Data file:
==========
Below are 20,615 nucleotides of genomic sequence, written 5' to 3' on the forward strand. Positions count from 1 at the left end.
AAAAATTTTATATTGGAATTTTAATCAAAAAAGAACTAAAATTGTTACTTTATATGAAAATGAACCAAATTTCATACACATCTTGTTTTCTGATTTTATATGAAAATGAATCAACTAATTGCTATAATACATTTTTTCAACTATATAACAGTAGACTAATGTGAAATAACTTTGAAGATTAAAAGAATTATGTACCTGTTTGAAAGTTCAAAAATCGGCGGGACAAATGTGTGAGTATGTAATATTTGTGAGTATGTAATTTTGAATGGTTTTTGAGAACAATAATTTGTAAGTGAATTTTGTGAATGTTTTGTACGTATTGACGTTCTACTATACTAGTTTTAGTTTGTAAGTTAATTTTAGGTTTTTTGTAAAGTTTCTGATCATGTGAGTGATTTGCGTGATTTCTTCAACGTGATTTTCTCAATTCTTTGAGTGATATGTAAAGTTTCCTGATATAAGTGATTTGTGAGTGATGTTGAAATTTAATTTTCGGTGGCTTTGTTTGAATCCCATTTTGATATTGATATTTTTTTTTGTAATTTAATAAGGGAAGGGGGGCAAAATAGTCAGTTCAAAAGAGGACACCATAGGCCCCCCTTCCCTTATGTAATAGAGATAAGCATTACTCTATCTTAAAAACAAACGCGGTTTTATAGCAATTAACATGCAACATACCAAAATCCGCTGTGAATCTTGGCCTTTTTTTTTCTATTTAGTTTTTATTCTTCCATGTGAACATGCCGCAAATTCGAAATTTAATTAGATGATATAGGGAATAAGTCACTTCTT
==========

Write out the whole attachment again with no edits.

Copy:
Below are 20,615 nucleotides of genomic sequence, written 5' to 3' on the forward strand. Positions count from 1 at the left end.
AAAAATTTTATATTGGAATTTTAATCAAAAAAGAACTAAAATTGTTACTTTATATGAAAATGAACCAAATTTCATACACATCTTGTTTTCTGATTTTATATGAAAATGAATCAACTAATTGCTATAATACATTTTTTCAACTATATAACAGTAGACTAATGTGAAATAACTTTGAAGATTAAAAGAATTATGTACCTGTTTGAAAGTTCAAAAATCGGCGGGACAAATGTGTGAGTATGTAATATTTGTGAGTATGTAATTTTGAATGGTTTTTGAGAACAATAATTTGTAAGTGAATTTTGTGAATGTTTTGTACGTATTGACGTTCTACTATACTAGTTTTAGTTTGTAAGTTAATTTTAGGTTTTTTGTAAAGTTTCTGATCATGTGAGTGATTTGCGTGATTTCTTCAACGTGATTTTCTCAATTCTTTGAGTGATATGTAAAGTTTCCTGATATAAGTGATTTGTGAGTGATGTTGAAATTTAATTTTCGGTGGCTTTGTTTGAATCCCATTTTGATATTGATATTTTTTTTTGTAATTTAATAAGGGAAGGGGGGCAAAATAGTCAGTTCAAAAGAGGACACCATAGGCCCCCCTTCCCTTATGTAATAGAGATAAGCATTACTCTATCTTAAAAACAAACGCGGTTTTATAGCAATTAACATGCAACATACCAAAATCCGCTGTGAATCTTGGCCTTTTTTTTTCTATTTAGTTTTTATTCTTCCATGTGAACATGCCGCAAATTCGAAATTTAATTAGATGATATAGGGAATAAGTCACTTCTT